Dalirani R.,Shahid Beheshti University of Medical Sciences | Dalirani R.,Mofid Childrens Hospital | Mahyar A.,Qazvin University of Medical Sciences | Sharifian M.,Shahid Beheshti University of Medical Sciences | And 3 more authors.
Pediatric Nephrology | Year: 2014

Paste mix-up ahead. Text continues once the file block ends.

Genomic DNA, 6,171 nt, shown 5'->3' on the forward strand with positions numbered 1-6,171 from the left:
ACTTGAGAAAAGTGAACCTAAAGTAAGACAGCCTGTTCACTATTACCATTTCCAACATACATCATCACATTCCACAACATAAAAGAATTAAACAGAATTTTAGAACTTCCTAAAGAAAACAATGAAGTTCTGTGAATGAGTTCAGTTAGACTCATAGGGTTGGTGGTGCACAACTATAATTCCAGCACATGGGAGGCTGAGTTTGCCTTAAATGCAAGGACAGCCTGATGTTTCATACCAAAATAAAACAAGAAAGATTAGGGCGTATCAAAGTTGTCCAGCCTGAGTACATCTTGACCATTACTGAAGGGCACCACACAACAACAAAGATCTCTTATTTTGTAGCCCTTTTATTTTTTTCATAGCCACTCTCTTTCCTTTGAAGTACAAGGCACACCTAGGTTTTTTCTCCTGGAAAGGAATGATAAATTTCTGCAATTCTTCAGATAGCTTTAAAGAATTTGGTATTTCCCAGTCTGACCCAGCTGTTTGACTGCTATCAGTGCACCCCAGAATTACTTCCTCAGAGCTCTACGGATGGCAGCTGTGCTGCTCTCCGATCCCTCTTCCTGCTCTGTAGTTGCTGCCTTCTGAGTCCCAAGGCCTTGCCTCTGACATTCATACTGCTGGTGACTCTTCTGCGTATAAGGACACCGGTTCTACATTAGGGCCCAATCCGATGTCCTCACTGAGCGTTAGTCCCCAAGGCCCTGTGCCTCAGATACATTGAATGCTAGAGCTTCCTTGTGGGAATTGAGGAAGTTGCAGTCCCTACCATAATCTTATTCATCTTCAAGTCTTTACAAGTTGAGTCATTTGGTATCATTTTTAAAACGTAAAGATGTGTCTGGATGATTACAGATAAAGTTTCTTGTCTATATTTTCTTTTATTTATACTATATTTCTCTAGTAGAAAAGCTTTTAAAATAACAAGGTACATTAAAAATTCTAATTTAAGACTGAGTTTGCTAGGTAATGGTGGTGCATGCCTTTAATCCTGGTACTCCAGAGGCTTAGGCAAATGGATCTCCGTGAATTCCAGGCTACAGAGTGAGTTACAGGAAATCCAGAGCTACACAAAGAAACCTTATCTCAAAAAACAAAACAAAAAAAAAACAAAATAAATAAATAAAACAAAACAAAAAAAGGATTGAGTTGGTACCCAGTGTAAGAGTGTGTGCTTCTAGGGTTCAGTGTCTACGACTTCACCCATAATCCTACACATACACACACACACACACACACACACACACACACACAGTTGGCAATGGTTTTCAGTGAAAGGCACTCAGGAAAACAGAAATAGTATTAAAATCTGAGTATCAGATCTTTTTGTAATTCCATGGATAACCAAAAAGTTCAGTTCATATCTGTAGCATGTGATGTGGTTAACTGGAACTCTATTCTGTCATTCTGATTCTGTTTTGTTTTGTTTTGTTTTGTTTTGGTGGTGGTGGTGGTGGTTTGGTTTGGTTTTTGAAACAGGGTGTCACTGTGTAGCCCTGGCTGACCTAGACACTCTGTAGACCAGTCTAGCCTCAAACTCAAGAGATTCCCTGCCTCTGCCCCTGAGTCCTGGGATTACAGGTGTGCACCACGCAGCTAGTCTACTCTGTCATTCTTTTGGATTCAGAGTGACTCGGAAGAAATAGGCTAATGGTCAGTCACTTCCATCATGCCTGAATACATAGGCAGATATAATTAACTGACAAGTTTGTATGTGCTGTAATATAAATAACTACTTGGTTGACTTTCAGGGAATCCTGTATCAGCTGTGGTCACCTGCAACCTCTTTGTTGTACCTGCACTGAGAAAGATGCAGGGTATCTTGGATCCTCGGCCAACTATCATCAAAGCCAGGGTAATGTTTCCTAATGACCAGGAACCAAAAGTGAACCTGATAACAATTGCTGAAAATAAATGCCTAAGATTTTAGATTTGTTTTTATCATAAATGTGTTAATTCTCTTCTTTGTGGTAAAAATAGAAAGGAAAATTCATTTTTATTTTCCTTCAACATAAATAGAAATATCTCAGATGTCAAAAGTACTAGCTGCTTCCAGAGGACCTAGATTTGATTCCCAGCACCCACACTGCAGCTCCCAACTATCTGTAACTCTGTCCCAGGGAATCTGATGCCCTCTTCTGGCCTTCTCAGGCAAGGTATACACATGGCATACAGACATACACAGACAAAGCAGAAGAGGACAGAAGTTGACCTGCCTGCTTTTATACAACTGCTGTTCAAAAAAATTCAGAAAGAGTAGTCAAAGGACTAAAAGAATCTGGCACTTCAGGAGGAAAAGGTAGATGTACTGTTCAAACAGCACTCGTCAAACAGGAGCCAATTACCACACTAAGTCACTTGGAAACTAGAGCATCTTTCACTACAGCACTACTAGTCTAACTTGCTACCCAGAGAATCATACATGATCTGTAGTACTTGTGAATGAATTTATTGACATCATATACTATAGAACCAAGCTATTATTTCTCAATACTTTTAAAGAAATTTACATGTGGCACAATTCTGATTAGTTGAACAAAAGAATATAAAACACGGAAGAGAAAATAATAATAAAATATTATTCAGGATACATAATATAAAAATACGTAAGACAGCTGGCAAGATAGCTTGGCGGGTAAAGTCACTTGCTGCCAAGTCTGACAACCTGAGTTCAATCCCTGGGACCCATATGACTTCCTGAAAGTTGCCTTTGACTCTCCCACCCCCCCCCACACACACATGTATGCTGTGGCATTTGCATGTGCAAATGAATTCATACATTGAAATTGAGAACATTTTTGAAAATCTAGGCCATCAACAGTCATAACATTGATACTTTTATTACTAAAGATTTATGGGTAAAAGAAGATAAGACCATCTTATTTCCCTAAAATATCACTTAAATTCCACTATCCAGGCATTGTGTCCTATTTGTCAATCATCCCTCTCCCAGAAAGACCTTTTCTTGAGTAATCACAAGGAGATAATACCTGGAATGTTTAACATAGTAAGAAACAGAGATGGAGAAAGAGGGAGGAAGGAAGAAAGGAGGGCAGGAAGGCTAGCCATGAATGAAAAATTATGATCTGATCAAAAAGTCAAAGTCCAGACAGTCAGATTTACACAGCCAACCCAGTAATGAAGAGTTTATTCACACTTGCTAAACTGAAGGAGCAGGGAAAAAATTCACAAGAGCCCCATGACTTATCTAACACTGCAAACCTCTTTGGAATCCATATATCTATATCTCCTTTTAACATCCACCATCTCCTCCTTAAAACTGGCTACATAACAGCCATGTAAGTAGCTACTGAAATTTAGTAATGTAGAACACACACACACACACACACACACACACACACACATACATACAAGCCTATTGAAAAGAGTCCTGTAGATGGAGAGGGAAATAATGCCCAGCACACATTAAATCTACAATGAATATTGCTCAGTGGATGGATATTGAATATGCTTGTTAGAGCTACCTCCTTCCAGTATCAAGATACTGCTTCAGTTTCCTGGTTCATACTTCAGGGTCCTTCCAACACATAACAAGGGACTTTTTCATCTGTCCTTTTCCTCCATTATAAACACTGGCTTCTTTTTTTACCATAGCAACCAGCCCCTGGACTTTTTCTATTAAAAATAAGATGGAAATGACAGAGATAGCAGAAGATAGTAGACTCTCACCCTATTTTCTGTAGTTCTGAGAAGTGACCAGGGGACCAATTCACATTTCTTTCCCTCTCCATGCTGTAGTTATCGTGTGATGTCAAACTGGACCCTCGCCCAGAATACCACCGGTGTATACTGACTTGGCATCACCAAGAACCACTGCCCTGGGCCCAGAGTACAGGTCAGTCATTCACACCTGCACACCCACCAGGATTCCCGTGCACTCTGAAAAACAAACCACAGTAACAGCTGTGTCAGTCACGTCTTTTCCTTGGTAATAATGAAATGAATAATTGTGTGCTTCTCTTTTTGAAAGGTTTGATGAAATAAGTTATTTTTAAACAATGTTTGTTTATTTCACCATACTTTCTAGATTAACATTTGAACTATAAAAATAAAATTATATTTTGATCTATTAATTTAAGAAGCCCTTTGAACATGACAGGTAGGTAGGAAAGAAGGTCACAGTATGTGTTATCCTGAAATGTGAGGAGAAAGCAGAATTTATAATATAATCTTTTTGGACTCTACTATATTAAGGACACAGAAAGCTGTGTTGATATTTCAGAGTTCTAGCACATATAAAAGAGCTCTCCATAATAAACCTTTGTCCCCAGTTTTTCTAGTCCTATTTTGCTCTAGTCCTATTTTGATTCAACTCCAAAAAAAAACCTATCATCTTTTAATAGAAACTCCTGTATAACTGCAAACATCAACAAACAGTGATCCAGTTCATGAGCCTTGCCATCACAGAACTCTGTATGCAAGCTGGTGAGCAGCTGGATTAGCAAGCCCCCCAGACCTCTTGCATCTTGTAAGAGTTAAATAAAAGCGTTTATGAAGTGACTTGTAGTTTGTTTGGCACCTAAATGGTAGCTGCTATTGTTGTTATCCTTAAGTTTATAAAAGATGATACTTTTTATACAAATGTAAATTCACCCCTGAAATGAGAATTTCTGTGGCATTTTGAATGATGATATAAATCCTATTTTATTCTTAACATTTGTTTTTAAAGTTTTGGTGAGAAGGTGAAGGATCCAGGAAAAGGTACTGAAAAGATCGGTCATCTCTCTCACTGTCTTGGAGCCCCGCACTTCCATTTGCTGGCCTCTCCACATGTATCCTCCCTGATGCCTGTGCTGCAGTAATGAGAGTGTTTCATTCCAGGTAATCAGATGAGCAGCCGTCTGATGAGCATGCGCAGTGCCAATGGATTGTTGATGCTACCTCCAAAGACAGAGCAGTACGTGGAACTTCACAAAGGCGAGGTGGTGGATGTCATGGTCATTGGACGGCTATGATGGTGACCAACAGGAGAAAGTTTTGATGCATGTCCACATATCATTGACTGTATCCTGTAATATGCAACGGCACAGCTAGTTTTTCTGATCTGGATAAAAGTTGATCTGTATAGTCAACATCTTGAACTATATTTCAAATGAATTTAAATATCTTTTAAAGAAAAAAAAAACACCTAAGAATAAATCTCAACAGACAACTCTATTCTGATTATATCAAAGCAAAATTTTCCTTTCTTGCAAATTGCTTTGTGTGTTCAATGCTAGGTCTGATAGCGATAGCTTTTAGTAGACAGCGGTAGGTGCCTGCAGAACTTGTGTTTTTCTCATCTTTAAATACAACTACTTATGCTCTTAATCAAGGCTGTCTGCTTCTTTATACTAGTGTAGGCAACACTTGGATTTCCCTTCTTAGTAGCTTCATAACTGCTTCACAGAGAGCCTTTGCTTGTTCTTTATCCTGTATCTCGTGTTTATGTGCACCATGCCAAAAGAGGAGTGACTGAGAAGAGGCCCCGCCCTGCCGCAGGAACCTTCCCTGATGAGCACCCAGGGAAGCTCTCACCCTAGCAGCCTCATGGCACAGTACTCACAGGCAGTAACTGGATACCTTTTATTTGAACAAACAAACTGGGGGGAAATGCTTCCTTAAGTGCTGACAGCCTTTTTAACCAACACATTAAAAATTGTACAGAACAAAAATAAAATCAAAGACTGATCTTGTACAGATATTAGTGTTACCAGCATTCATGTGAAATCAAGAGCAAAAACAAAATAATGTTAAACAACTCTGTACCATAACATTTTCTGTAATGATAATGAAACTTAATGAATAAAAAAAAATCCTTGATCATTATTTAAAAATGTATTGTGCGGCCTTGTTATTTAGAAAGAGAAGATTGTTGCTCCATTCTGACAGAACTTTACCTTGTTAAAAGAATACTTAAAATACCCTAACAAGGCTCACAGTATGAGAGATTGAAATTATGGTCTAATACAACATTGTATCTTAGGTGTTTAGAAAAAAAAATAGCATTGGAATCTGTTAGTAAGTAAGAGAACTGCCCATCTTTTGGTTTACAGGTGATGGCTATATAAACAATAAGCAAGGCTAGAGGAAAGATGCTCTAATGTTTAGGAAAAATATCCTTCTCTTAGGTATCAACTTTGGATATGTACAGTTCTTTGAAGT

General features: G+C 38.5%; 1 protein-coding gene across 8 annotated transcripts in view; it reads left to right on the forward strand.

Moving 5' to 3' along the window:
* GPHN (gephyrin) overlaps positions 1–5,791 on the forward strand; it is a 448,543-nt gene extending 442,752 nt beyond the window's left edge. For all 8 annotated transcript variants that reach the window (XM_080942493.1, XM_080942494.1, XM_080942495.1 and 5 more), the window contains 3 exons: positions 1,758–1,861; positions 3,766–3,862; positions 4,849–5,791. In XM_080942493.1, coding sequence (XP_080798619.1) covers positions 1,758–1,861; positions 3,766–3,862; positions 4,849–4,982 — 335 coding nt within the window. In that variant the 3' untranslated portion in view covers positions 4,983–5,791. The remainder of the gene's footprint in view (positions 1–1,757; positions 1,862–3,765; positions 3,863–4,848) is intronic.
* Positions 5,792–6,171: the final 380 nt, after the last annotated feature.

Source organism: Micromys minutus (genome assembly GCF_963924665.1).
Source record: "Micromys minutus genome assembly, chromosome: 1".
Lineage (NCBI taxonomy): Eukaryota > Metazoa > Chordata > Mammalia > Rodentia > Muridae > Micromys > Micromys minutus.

Background: Vesicoureteral reflux (VUR) is one of the most important risk factors for urinary tract infection (UTI). Diagnosis and treatment of VUR is important to prevent irreversible complications, such as renal scarring and chronic renal failure. This study was conducted to assess the value of direct radionuclide cystography (DRNC) in the detection of VUR in children with UTI and a normal voiding cystourethrography (VCUG).Methods: DRNC was performed in 35 children with a normal VCUG after an episode of febrile UTI who had hydronephrosis or hydroureter, abnormal acute dimercaptosuccinic acid (DMSA) scan results and/or febrile UTI recurrence. This study was conducted in the nephrology department of Mofid Children’s Hospital, Tehran (Iran).Conclusions: Based on our results, we suggest that DRNC may reveal VUR despite a normal VCUG in children with hydronephrosis, abnormal acute DMSA, and/or recurrent febrile UTI.Results: The results were statistically analyzed. Among the 70 ureters studied, 33 (49.1 %) were observed to have VUR. Of these, 17 (51.5 %) had mild, 14 (42.4 %) moderate, and 2 (6.1 %) severe reflux. A significant relationship was observed between DRNC results and DMSA renal scan findings (P < 0.05). © 2014, IPNA.